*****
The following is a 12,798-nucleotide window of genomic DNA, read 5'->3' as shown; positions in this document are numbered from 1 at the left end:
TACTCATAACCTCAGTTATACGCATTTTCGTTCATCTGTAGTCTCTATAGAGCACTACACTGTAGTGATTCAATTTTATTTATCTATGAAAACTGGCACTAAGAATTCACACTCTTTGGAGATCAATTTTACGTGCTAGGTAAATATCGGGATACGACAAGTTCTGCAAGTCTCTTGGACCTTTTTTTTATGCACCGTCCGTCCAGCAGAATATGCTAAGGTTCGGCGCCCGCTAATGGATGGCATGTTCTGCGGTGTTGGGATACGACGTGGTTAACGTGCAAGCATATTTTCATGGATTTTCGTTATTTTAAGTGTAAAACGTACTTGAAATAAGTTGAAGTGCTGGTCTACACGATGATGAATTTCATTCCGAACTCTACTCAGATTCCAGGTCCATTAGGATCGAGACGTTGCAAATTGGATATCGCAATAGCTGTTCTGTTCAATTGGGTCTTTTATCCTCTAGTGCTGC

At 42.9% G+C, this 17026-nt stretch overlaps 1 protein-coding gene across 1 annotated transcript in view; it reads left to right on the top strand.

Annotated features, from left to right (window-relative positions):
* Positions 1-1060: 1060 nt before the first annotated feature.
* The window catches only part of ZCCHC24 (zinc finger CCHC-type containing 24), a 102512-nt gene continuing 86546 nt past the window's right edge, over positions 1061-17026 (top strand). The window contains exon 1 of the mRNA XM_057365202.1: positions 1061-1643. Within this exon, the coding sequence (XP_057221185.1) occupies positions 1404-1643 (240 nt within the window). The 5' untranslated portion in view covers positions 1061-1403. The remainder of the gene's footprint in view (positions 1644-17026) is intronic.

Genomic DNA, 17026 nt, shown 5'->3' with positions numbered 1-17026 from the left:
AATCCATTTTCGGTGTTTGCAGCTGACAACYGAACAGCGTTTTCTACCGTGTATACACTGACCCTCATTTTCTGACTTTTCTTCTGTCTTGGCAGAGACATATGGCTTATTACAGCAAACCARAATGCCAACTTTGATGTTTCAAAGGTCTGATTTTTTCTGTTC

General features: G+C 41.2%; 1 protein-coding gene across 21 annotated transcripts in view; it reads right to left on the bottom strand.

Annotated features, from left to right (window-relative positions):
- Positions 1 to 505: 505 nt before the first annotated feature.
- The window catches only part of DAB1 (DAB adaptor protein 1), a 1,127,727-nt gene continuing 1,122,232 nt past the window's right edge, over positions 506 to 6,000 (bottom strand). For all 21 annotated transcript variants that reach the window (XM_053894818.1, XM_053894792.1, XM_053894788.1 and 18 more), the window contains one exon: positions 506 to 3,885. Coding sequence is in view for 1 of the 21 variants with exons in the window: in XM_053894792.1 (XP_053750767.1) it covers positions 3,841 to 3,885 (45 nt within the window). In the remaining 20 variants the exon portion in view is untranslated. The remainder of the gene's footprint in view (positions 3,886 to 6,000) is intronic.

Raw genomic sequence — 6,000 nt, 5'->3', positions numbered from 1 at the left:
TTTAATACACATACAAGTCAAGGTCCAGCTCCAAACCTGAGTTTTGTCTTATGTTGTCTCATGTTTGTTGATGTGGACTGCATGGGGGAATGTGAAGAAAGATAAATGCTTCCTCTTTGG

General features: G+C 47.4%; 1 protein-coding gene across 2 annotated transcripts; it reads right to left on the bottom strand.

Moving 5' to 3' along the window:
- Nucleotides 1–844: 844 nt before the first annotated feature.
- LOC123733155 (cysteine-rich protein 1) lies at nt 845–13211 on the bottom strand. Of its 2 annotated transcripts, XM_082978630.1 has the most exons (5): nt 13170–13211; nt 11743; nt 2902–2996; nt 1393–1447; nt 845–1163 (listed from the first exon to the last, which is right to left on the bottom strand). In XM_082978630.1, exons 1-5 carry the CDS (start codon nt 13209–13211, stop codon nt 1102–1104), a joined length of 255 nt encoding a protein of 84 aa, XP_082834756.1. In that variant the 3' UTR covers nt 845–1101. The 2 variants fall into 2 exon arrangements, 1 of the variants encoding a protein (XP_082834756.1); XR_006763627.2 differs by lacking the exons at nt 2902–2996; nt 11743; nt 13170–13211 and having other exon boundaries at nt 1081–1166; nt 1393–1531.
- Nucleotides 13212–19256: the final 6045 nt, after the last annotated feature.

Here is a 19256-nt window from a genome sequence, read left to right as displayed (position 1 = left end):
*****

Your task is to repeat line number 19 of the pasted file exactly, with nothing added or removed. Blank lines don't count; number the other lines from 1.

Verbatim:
- Nucleotides 13212–19256: the final 6045 nt, after the last annotated feature.